For a company operating in the chemical and petrochemical sector, like Cividac, being present in the Gulf region is a fundamental strategic asset.
And it's exactly in this area that we had the opportunity to contribute to important projects with one of the largest companies in the industry, such as Kuwait's Petrochemical Industries Company (PIC).
PIC was formed in 1963, and is now a subsidiary of Kuwait Petroleum Corporation, the national oil company. In particular, it operates in the production of fertilisers and ammonia. Over the last years, we had the opportunity to design and deliver several Syngas coolers for their ammonia plants.
But what is Syngas? To answer, let's start by stressing the importance that ammonia has in the chemical industry. Not only is it one of the main components of fertilizers, but it's also widely used in other sectors, such as the pharmaceutical, household cleaning, and fermentation industries.
Ammonia is composed of one atom of nitrogen and three of hydrogen and it's synthesised in four phases, using two main ingredients: air (for the nitrogen) and methane gas (for the hydrogen).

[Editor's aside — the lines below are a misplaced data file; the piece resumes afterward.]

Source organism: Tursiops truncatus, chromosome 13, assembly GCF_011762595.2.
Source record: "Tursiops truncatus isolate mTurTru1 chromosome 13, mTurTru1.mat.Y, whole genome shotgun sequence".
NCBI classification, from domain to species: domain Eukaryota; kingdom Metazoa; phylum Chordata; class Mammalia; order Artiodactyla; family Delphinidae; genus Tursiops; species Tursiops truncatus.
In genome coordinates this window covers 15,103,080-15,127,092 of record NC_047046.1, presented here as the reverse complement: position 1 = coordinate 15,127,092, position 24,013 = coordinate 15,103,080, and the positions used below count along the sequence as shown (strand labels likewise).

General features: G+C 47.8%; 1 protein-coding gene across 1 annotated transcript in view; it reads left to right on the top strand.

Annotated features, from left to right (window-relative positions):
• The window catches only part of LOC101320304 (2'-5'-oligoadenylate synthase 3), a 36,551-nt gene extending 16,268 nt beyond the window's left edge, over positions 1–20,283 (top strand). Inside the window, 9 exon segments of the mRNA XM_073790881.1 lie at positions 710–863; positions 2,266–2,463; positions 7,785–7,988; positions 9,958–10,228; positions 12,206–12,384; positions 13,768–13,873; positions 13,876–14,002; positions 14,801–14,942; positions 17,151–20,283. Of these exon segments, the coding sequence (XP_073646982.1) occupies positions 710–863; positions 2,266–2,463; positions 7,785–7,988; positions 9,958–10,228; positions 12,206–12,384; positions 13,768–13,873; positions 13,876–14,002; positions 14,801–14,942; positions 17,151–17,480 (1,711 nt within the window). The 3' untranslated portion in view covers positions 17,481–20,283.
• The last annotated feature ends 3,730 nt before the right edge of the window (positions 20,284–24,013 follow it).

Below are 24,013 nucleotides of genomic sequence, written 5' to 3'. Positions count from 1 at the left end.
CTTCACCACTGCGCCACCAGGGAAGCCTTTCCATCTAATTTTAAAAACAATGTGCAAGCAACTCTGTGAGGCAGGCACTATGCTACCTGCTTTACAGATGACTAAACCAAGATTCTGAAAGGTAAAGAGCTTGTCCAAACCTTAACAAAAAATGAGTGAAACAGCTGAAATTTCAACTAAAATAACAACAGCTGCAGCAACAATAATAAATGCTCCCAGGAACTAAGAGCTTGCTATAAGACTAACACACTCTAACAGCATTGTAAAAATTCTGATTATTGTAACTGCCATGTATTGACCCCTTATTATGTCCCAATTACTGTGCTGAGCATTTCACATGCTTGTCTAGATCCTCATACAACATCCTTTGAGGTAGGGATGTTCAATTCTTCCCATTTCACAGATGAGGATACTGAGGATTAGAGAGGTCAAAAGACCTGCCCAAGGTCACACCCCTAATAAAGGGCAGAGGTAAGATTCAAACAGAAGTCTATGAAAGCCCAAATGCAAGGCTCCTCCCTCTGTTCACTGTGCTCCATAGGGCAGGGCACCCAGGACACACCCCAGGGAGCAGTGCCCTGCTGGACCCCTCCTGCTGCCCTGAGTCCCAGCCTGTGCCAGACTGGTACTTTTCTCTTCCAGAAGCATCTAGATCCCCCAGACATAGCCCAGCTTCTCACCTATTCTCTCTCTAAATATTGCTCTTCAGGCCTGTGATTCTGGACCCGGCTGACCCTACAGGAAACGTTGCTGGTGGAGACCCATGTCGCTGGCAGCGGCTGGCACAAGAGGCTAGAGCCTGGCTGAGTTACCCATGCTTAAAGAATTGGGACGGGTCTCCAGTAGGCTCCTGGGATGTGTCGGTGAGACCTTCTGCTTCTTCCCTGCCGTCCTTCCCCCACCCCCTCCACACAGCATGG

In the first phase, high-pressured hot methane gas and steam are combined through a catalyst. The result is carbon dioxide and hydrogen.
In the second phase, air is added to the mix, resulting in four components: carbon dioxide, hydrogen, nitrogen and water vapour.
The next step will be to remove CO2 and to dry the vapour, in order to remain with ammonia's two main components: nitrogen and hydrogen. This mix is called Syngas (synthesis gas).
Before moving to the last phase, the Syngas is first compressed and then cooled, to neutralise the heat produced by compression.
Finally, in the fourth stage, nitrogen and hydrogen are combined in a reactor through a catalyst. For the ammonia to be collected and stored, the Syngas has to be cooled once again. The part of Syngas that did not become ammonia is sent back to the reactor.
As we can see, Syngas coolers are employed twice in the last phase, before and after the final reactor, and are one of the essential pieces of the whole process of ammonia production.
The peculiarity of this type of exchanger is not that it has to manage very high temperatures (which remain relatively low, considering that water is used for cooling), but that it needs to endure very high pressure, which can reach 200-250 Barg through different stages.
For this reason, a Syngas cooler needs to be designed using particular shapes, a large thickness (over 100mm), and a solid structure. The tap is mounted with screws of 80mm of diameter, which are screwed using hydraulic rather than more conventional tools.